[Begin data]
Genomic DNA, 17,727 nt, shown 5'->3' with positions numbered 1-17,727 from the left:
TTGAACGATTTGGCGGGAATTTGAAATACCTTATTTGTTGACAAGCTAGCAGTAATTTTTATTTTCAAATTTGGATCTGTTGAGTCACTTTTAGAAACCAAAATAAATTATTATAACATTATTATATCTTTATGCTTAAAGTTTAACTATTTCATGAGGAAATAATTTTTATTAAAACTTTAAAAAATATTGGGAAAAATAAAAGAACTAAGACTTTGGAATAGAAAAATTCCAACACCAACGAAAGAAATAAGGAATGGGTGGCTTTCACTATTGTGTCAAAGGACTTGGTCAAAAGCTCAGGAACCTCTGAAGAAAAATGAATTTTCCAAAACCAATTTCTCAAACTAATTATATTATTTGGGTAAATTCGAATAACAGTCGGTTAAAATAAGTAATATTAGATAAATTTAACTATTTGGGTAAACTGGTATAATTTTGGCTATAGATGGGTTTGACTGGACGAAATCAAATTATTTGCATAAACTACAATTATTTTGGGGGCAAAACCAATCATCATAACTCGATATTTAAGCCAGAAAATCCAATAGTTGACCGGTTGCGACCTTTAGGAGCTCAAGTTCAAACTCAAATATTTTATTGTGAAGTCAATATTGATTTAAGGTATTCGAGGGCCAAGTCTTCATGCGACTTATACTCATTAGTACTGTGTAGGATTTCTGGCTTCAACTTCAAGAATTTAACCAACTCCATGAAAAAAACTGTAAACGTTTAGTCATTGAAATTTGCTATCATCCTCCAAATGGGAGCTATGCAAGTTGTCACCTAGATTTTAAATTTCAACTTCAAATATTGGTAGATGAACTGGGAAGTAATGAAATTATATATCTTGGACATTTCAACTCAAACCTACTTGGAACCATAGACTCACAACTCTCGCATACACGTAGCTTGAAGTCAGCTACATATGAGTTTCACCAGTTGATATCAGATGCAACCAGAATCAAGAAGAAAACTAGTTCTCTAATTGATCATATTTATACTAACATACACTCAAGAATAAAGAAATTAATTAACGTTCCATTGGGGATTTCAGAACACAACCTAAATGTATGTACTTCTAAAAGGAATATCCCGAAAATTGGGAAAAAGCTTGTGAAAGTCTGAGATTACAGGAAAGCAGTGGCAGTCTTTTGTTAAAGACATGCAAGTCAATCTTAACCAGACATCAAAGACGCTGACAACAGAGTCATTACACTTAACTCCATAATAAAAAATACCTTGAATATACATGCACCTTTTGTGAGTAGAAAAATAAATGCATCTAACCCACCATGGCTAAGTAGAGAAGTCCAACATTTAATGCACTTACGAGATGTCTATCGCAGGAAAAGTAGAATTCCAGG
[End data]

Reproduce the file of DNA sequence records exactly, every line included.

Genomic DNA, 17,727 nt, shown 5'->3' with positions numbered 1-17,727 from the left:
TTGAACGATTTGGCGGGAATTTGAAATACCTTATTTGTTGACAAGCTAGCAGTAATTTTTATTTTCAAATTTGGATCTGTTGAGTCACTTTTAGAAACCAAAATAAATTATTATAACATTATTATATCTTTATGCTTAAAGTTTAACTATTTCATGAGGAAATAATTTTTATTAAAACTTTAAAAAATATTGGGAAAAATAAAAGAACTAAGACTTTGGAATAGAAAAATTCCAACACCAACGAAAGAAATAAGGAATGGGTGGCTTTCACTATTGTGTCAAAGGACTTGGTCAAAAGCTCAGGAACCTCTGAAGAAAAATGAATTTTCCAAAACCAATTTCTCAAACTAATTATATTATTTGGGTAAATTCGAATAACAGTCGGTTAAAATAAGTAATATTAGATAAATTTAACTATTTGGGTAAACTGGTATAATTTTGGCTATAGATGGGTTTGACTGGACGAAATCAAATTATTTGCATAAACTACAATTATTTTGGGGGCAAAACCAATCATCATAACTCGATATTTAAGCCAGAAAATCCAATAGTTGACCGGTTGCGACCTTTAGGAGCTCAAGTTCAAACTCAAATATTTTATTGTGAAGTCAATATTGATTTAAGGTATTCGAGGGCCAAGTCTTCATGCGACTTATACTCATTAGTACTGTGTAGGATTTCTGGCTTCAACTTCAAGAATTTAACCAACTCCATGAAAAAAACTGTAAACGTTTAGTCATTGAAATTTGCTATCATCCTCCAAATGGGAGCTATGCAAGTTGTCACCTAGATTTTAAATTTCAACTTCAAATATTGGTAGATGAACTGGGAAGTAATGAAATTATATATCTTGGACATTTCAACTCAAACCTACTTGGAACCATAGACTCACAACTCTCGCATACACGTAGCTTGAAGTCAGCTACATATGAGTTTCACCAGTTGATATCAGATGCAACCAGAATCAAGAAGAAAACTAGTTCTCTAATTGATCATATTTATACTAACATACACTCAAGAATAAAGAAATTAATTAACGTTCCATTGGGGATTTCAGAACACAACCTAAATGTATGTACTTCTAAAAGGAATATCCCGAAAATTGGGAAAAAGCTTGTGAAAGTCTGAGATTACAGGAAAGCAGTGGCAGTCTTTTGTTAAAGACATGCAAGTCAATCTTAACCAGACATCAAAGACGCTGACAACAGAGTCATTACACTTAACTCCATAATAAAAAATACCTTGAATATACATGCACCTTTTGTGAGTAGAAAAATAAATGCATCTAACCCACCATGGCTAAGTAGAGAAGTCCAACATTTAATGCACTTACGAGATGTCTATCGCAGGAAAAGTAGAATTCCAGG